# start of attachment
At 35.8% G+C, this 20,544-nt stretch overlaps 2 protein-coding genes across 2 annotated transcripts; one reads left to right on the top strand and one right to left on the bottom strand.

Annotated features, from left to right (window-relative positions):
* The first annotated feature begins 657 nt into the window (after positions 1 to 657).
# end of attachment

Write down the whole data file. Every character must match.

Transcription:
At 35.8% G+C, this 20,544-nt stretch overlaps 2 protein-coding genes across 2 annotated transcripts; one reads left to right on the top strand and one right to left on the bottom strand.

Annotated features, from left to right (window-relative positions):
* The first annotated feature begins 657 nt into the window (after positions 1 to 657).